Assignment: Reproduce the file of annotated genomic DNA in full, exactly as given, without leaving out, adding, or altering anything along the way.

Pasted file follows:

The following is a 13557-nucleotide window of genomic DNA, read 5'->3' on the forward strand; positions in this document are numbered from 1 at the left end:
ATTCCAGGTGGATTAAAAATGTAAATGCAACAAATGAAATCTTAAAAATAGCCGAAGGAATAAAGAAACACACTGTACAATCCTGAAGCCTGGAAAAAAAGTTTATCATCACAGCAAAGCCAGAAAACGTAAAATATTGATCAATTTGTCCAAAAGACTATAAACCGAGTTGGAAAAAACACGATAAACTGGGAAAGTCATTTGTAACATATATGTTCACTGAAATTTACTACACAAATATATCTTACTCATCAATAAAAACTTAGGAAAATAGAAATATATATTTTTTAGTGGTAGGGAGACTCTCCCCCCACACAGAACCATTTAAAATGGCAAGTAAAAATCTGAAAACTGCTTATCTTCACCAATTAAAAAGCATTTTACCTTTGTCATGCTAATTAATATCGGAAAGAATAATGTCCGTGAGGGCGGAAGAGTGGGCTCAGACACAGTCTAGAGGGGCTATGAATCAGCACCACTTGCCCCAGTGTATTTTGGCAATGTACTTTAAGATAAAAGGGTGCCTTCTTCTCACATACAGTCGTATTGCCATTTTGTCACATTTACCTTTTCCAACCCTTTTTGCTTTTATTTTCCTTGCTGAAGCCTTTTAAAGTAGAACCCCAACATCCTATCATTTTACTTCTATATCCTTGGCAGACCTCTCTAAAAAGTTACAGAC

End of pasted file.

The following is a 13557-nucleotide window of genomic DNA, read 5'->3' on the forward strand; positions in this document are numbered from 1 at the left end:
ATTCCAGGTGGATTAAAAATGTAAATGCAACAAATGAAATCTTAAAAATAGCCGAAGGAATAAAGAAACACACTGTACAATCCTGAAGCCTGGAAAAAAAGTTTATCATCACAGCAAAGCCAGAAAACGTAAAATATTGATCAATTTGTCCAAAAGACTATAAACCGAGTTGGAAAAAACACGATAAACTGGGAAAGTCATTTGTAACATATATGTTCACTGAAATTTACTACACAAATATATCTTACTCATCAATAAAAACTTAGGAAAATAGAAATATATATTTTTTAGTGGTAGGGAGACTCTCCCCCCACACAGAACCATTTAAAATGGCAAGTAAAAATCTGAAAACTGCTTATCTTCACCAATTAAAAAGCATTTTACCTTTGTCATGCTAATTAATATCGGAAAGAATAATGTCCGTGAGGGCGGAAGAGTGGGCTCAGACACAGTCTAGAGGGGCTATGAATCAGCACCACTTGCCCCAGTGTATTTTGGCAATGTACTTTAAGATAAAAGGGTGCCTTCTTCTCACATACAGTCGTATTGCCATTTTGTCACATTTACCTTTTCCAACCCTTTTTGCTTTTATTTTCCTTGCTGAAGCCTTTTAAAGTAGAACCCCAACATCCTATCATTTTACTTCTATATCCTTGGCAGACCTCTCTAAAAAGTTACAGAC